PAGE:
News Desk |
In February, the Financial Action Task Force (FATF) had warned Pakistan to deliver on its commitments to curb terror financing and money laundering.
Paris-based FATF’s warning on the risks being faced by the global financial system had virtually put the country’s entire machinery into an aggressive mode to show tangible progress within a short span of time.
While the meetings were taking place, the government had announced a ban on Jamatud Dawa (JuD) and Falah-e-Insanyat Foundation (FIF) to partially address the concerns raised by India that Pakistan supported these and six similar organizations, including Jaish-e-Mohammad (JeM) or at least considered them low-risk entities.
The experts have said that a potential blacklisting by the FATF could result in a freeze of capital inflows to Pakistan, jeopardizing the financing assurances under the program.
A division bench of the Lahore High Court had sought replies from the Ministry of Interior, Punjab home department and CTD on a petition of Hafiz Saeed and his seven aides challenging an FIR carrying a charge of terror financing.
Other risks, including those related to domestic security conditions, global trade, growth in major trading partners, oil prices and tighter global financial conditions, could exacerbate these challenges.
CTD Arrests JuD’s Hafiz Saeed in Terrorism Financing Case
On Wednesday, Punjab Counter-Terrorism Department (CTD) arrested the JuD chief Hafiz Muhammad Saeed in a terrorism financing case while he was on his way from Lahore to Gujranwala.
The officials of Punjab CTD and Punjab chief minister’s spokesman Dr Shahbaz Gill confirmed to the media that Saeed was arrested near Gujranwala. “The main charge is that he is gathering funds for banned outfits, which is illegal,” Gill said.
Following his arrest, the CTD spokesperson said, Saeed was sent to prison on judicial custody remand after the CTD produced him before an Anti-Terrorism Court (ATC) in Gujranwala. While sending Saeed to jail on remand, the court has directed CTD to complete its investigation and submit a charge sheet within the stipulated time.
Read more: Terror financing and terrorism: Hafiz Saeed and 12 others booked
On Monday, an ATC in Lahore had granted pre-arrest bail to Saeed and three others in a case pertaining to the outfit’s alleged illegal use of land for its seminary, against surety bonds of Rs50,000 each.
JuD Leaders Booked
On July 3, Dawn reported, top 13 leaders of the banned JuD, including Saeed and Naib Emir Abdul Rehman Makki, Mohammad Ayub Sheikh, Zafar Iqbal, Syed Luqman Ali Shah, Abdul Salam, Abdul Ghaffar and Abdul Qudoos Shahid were booked in nearly two dozen cases for terror financing and money laundering under the Anti-Terrorism Act, 1997.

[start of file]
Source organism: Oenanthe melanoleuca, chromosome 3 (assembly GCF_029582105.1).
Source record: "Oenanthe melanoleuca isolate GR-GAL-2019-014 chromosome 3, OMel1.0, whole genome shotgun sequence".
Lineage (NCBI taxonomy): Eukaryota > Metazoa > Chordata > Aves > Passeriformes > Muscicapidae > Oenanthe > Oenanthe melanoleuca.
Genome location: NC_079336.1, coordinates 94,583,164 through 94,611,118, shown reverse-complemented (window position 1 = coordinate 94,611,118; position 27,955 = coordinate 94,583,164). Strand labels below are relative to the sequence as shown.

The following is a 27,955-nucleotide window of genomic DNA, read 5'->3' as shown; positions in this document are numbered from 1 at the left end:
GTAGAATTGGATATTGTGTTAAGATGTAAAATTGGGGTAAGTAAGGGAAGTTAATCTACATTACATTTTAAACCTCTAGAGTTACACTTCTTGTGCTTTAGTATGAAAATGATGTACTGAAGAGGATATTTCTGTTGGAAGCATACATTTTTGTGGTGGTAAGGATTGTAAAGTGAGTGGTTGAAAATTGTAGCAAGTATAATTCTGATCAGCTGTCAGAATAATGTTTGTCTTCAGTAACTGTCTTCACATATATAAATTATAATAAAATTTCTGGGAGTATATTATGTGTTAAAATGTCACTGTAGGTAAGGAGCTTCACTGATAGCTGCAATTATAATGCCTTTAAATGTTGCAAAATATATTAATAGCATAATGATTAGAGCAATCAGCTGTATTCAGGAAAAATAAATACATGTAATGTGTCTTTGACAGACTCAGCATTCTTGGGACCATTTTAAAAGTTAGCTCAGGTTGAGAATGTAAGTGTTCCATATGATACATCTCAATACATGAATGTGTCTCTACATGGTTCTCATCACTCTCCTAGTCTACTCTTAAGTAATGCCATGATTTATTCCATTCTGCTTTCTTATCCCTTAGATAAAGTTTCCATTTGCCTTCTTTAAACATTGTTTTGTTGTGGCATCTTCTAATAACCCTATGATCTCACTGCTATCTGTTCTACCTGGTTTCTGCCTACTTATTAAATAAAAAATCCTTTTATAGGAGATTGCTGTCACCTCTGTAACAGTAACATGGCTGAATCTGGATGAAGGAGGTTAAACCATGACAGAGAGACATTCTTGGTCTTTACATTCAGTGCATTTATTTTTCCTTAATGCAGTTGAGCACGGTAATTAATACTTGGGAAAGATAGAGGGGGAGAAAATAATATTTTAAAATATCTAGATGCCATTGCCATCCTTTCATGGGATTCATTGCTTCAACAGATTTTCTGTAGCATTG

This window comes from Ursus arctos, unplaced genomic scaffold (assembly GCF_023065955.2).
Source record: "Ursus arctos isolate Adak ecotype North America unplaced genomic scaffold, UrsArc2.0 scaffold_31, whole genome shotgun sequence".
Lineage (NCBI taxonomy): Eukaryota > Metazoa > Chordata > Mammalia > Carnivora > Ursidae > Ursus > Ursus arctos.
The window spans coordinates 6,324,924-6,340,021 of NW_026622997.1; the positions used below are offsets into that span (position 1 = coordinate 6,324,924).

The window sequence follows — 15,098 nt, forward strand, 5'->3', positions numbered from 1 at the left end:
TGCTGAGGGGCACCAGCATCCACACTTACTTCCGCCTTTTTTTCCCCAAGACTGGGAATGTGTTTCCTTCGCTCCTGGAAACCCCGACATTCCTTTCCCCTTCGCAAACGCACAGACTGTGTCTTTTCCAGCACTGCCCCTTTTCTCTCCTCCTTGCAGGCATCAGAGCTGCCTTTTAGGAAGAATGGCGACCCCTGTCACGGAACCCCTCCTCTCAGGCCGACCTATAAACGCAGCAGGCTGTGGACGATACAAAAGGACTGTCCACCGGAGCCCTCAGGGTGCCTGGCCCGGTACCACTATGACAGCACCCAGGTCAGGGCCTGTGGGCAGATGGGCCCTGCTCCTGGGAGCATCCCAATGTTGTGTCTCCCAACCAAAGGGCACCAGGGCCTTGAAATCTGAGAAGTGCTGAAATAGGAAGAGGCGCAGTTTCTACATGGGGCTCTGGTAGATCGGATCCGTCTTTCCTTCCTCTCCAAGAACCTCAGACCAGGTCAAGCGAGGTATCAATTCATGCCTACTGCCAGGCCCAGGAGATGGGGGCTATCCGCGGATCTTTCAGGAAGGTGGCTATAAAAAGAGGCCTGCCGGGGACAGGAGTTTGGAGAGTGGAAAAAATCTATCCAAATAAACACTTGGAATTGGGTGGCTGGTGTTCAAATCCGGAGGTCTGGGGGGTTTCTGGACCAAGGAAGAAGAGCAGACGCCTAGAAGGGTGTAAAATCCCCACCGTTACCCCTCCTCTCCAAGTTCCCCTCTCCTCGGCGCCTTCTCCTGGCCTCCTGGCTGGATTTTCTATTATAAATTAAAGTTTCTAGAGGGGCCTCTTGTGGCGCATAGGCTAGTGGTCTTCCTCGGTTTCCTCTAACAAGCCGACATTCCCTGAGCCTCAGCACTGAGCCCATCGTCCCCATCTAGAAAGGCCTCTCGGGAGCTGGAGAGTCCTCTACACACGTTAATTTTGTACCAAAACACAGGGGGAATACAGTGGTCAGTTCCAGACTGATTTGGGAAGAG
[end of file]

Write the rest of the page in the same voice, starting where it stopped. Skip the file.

The CTD, the paper said, which registered the cases in five cities of Punjab, had declared that the JuD was financing terrorism from the massive funds collected through non-profit organizations and trusts including, Al-Anfaal Trust, Dawatul Irshad Trust, Muaz Bin Jabal Trust, etc.
Punjab Counter-Terrorism Department (CTD) arrested the JuD chief Hafiz Muhammad Saeed in a terrorism financing case while he was on his way from Lahore to Gujranwala.
In addition, it was reported that these non-profit organizations were banned in April as the CTD during detailed investigations found that they had links with the JuD and its top leadership, accused of financing terrorism by building huge assets/properties from the collected funds in Pakistan.
LHC Seeks Reply on Hafiz Saeed’s Petition
On July 15, a division bench of the Lahore High Court had sought replies from the Ministry of Interior, Punjab home department and CTD on a petition of Hafiz Saeed and his seven aides challenging an FIR carrying a charge of terror financing.
The petitioners’ counsel A.K. Dogar had contended that the facts narrated in the impugned FIR registered on July 1, 2019, illegally described them as members of LeT and leveled unlawful allegations of terror financing.
Read more: Hafiz Saeed approaches LHC to avoid possible arrest
While referring to a 2009 judgment by a full bench of LHC against the then detention of Hafiz Saeed, he said that the petitioners were not members of LeT. He added that LHC through another judgment issued in 2003 had also held that Hafiz Saeed left the leadership of LeT on Dec 24, 2001 while the organization was banned on Jan 14, 2002.
Subsequently, the court directed the respondents to furnish written replies by July 30.